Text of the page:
I love recipes. Actually I love to eat and a recipe is just a road map to a meal.

Over my lifetime, attitudes toward making a meal have gone through several stages. When I first became aware of a meal being prepared, my mother was doing it. The kitchen was the gathering place in my boyhood home. It was large by today’s standards. Our dining table was in corner of the kitchen and that was the focus point for conversation as well as eating.

My mother cooked from raw and unprocessed ingredients. Almost nothing was prepared in a box or or in a can. Now and then she did open a can of Campbell’s Chicken Noodle soup which she liked and which we ate. My memories of that consists mostly of salt.

My maternal grandfather lived next door and was a lifelong farmer. Even though he worked full time at Standard Oil, he cultivated as many as four full sized lots in our neighborhood. He grew everything and enough of it that we ate out of the garden the entire year. Unprocessed ingredients!

When I married and left home, barely post-pubescent, my new wife could boil water if she was careful. My mother took her under her wing and in time she was an excellent cook. This was happening in he 50s when we were being brainwashed by black and white TV that kept telling us that the modern cook would have it easy in the age of prepared or semi prepared boxed and canned foods. I remember it as being the age of Cream of Mushroom soup which was never consumed as actual soup.

The standard weeknight dinner was something in a casserole dish with a can or two of Cream of Mushroom soup poured over it and baked. For company we added tortilla chips and cloth napkins. It was a matter of homemaking faith that you could mix some Cream of Mushroom soup with a sack of marbles and it would be quite tasty. Throw in a hand full of Fritos and it was Fiesta time!!

We were not in the 50s anymore, Toto.

Slowly we came to our senses lead by an army of nutritionists, food police and oncologists, all waiving flags on which were the words: EAT RIGHT OR DIE! All at once we were seeing menus that included Cajun style antioxidants and green tea.

I shudder to shake off the confusion spread by food writers and gastronomical pundits who seem to latch onto any recent “study” that shows some trend or remote connection between drinking coffee or eating raw cabbage and long life or clear skin or whatever. In my humble opinion if you make dinner from raw and unprocessed ingredients you can’t go wrong. My boyhood diet: eggs and bacon at breakfast, white bread sandwiches for school lunch and rice and gravy at supper – well maybe there was a pork chop in there – is, from time to time still resurrected in our house as a tribute to truth, tradition and the American Way.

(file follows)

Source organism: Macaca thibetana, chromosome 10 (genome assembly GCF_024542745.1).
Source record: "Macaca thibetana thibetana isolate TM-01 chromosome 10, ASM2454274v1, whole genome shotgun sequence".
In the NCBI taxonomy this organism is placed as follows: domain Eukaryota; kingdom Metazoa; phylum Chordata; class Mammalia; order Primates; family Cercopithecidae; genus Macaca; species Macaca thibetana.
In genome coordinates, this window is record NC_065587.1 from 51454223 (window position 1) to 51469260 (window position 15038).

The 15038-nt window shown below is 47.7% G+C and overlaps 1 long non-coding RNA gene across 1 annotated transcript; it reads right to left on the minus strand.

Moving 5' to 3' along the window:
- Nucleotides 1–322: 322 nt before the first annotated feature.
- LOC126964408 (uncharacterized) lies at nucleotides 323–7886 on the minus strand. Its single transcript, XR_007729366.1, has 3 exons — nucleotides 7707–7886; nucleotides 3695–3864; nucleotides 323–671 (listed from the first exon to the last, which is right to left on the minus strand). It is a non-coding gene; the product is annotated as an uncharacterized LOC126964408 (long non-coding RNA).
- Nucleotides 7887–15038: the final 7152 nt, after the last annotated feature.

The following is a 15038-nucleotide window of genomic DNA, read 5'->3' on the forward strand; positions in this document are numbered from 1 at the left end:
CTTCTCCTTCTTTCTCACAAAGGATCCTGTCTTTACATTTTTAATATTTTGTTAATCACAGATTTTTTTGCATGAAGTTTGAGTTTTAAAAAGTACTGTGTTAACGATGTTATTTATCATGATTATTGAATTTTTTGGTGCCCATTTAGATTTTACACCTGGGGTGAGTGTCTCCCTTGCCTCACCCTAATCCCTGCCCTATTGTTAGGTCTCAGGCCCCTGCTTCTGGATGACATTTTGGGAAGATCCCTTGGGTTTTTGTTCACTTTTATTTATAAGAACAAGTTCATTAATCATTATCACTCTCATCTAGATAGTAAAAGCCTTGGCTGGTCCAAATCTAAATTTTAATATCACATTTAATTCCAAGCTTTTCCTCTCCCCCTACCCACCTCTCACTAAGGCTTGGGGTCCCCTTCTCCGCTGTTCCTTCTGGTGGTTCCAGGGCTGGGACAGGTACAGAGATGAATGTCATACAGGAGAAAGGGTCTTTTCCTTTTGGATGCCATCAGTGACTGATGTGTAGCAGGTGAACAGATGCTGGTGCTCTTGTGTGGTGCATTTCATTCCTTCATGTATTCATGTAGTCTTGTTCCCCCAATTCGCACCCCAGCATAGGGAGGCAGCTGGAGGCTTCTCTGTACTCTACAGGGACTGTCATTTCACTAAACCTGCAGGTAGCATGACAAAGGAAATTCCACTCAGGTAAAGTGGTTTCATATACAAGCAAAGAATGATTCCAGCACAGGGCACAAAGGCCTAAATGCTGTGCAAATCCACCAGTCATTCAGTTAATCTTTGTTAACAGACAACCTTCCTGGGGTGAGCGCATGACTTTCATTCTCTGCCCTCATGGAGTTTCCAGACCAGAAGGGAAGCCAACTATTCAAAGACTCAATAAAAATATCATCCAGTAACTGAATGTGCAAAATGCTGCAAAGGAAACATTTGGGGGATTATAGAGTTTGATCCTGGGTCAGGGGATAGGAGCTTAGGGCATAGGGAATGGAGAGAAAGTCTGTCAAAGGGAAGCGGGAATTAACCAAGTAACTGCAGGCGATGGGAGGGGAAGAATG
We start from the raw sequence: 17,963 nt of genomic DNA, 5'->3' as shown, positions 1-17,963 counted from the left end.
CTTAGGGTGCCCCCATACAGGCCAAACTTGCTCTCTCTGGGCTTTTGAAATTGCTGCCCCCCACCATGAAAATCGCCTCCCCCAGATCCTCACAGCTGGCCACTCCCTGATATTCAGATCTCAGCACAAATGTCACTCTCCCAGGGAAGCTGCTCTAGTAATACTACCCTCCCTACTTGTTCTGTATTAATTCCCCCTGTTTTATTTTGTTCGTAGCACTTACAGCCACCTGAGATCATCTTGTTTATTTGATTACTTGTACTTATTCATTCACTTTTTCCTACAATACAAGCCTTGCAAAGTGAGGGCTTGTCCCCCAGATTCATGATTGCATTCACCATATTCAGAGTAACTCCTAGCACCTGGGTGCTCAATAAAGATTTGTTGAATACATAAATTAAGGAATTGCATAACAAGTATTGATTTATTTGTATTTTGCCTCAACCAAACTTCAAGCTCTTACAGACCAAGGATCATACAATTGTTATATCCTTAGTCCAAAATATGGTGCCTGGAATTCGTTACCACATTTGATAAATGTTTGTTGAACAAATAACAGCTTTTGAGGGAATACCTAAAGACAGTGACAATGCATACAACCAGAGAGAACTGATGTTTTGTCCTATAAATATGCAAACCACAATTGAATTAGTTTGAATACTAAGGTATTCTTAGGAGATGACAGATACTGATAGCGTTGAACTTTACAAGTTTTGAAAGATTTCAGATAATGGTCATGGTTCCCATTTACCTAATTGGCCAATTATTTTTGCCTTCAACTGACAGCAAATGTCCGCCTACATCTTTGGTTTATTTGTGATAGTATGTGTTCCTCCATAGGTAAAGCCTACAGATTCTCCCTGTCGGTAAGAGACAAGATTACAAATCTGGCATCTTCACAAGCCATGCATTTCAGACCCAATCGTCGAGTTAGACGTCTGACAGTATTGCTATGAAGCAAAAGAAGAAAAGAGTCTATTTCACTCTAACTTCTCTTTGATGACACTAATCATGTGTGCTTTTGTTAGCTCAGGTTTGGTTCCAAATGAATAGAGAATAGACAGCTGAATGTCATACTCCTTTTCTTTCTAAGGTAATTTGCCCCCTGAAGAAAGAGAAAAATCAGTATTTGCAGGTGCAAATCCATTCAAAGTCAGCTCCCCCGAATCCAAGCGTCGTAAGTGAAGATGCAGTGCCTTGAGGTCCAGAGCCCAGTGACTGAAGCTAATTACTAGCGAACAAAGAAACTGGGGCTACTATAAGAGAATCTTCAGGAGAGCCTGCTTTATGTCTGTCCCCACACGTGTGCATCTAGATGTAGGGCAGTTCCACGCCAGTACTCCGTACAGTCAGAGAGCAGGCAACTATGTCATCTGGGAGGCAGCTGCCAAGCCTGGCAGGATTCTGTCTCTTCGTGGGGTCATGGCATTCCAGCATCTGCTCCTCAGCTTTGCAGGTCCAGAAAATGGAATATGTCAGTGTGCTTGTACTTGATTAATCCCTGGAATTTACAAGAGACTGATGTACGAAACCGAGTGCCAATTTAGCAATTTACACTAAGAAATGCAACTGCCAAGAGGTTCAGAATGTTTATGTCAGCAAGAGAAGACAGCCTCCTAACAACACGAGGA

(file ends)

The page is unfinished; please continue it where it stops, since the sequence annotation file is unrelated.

Ding Dong – it’s dinner time.

Last evening, CA and I were enjoying a pre-supper appetizer along with an adult libation. She was dipping her favorite little puffy crackers into some spicy hummus and I was having a few slices of my favorite blue cheese on a Ritz, “Everything tastes better on a Ritz”. I mentioned that I had made some hummus from scratch a few years ago. She didn’t seem too impressed. Nevertheless, that thought lifted a rock somewhere in the backyard of my mind from under which crawled all these recollections of those times in my life when I felt that the essence of personhood consisted mainly of the practice of making it from scratch – doing it myself.

The modern D.I.Y. movement is, I believe, the attempt by modern humans to get in touch with the default human activity of making it yourself. Until very recently, everything was the product of a do-it-yourself effort. When it comes to making it yourself, I am a transitional figure. My childhood took place in the 30s when everything that appeared on the dinner table, for example, was made from scratch. Grocery shopping consisted of ingredient shopping. Mr. Galina would dip his scoop into the rice barrel, the flour barrel, the pickle barrel and yes – there was an actual cracker barrel. There was very little in the way of graphic art and packaging to misslead the appetite.

I can remember my stomach flip-flopping as I eyed all those wonderful edibles just lying in a glass case, barrel or big glass jar waiting to be scooped up, put in a paper bag for me to take home around the corner. It’s been a while since my stomach did anything like that in a modern market.

I have to smile as I remember when I first moved to Maine – the quintessential homemade state – that among the first things I wanted to do was to make cheese. That was over 35 years ago and I still can’t recall why I thought that making cheese would define life in paradise. Purchasing a little bottle of rennet was as far as I got.

I’ve been making bread for years. I am fairly competent at it. I remember once when a friend of mine asked me after she sampled my Anadama, “You made this with your hands?” I looked at my hands and showed them to her and said, “Yep, it was these two that did it.” She had this quizzical expression on her face that seemed to say, “I’m trying to decide whether or not you are jerking me around”. I was, of course. Poor thing – she was a sliced Wonder Bread baby.

One more thing: I get funny looks when I talk about one of my favorite homemade meals – rice and gravy. I just had a little for my breakfast. About half a cup of leftover jasmine rice that I made myself. Well I suppose I should say my Tatung rice cooker did it. But I could have done it. I stirred into the rice a dollop of my hand made roux based gravy that is so good that on occasion it has made people forget their names and addresses.

I’ll admit that it’s not everybody’s cup of tea, but, if it was, they would be better people. I usually make enough of it to freeze and have along the way as needed. If truth be known, and it should, of course, a little gravy is always needed.